So far it’s been 2 1/2 weeks, 6 days a week, four hours a day plus homework and I think I’m getting some traction. A month more to go.
It’s a mile walk each way which feels more than that because of the cobblestones and traffic. So I leave at 7:30 for an 8:00 start.
My school is a beautiful place. About 30 students. The area in the left middle of the photo is where they serve snacks at break time
It’s fairly intense. Each session is actually 4 hours 15 minutes since they don’t want you to think the 15 minute break is time off. Time for another coffee. Only Spanish is spoken, it’s one-on-one only, so the first week is hell.
Every week a supervisor comes by to check in. This is the opportunity to change instructors if the current one has broken your spirit and you feel like flipping a coin for one with less energy.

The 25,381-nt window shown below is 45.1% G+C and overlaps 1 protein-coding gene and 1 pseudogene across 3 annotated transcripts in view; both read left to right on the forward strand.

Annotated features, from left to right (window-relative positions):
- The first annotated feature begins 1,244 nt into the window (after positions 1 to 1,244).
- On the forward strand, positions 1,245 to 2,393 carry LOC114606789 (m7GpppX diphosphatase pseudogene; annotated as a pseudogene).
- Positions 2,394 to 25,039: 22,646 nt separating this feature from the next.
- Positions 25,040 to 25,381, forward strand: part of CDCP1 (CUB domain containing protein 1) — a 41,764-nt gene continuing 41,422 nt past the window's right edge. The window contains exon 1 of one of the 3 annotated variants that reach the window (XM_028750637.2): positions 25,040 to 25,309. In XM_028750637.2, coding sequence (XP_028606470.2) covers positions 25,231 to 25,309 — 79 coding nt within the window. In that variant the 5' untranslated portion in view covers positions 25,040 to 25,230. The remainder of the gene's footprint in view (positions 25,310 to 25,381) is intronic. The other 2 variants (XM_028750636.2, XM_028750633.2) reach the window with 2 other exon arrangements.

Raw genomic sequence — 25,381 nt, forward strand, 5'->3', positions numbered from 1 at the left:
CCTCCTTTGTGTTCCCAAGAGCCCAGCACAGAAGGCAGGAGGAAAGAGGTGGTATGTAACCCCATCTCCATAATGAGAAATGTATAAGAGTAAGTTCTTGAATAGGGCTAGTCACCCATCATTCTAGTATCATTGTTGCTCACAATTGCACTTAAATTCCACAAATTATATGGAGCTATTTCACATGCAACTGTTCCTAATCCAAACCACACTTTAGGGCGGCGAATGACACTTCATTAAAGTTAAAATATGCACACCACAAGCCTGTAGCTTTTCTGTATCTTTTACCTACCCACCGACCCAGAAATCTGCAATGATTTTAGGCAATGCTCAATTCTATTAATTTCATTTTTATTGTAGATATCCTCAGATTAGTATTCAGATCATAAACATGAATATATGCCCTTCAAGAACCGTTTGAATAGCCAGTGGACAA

Merle, my instructor, who I’d never trade because she has a sense of humour (thank God I’m not in German immersion), which she’s needed with me, can be a serious driver. I’m smiling at this point. That never lasts long
Merle: Otre vez Jeremy! Otre vez! (again Jeremy! again!)
Merle: Rapido Jeremy! Rapido! (quickly Jeremy! quickly! )
Merle: Practica, practica, practica Jeremy! (practice, practice, practice Jeremy!
Sometimes I throw a wrench into it and try to kill the pace. That happened this morning when we were discussing Coban, a municipality which includes some important parks. She uses new discussion areas to bump up the vocabulary. I was slumped over with exhaustion when I see an opening. Here’s how it went:
Merle: ….y muchos parajos y manos (…and many birds and monkees)
Me: No Merle. No hay monos en Guatemala. Monos de Africa (No Merle. There are no damn monkees in Guatemala. Monkees are from Africa.)
Merle: Si, Jeremy. Hay muchos monos en Guatemala (Yes, Jeremy. There are tons of monkees in Guatemala)
Me: No Merle, you’re pulling my chain. (in english)
Merle: Poooling my chain? Que significa? (pulling my chain? what does this mean?)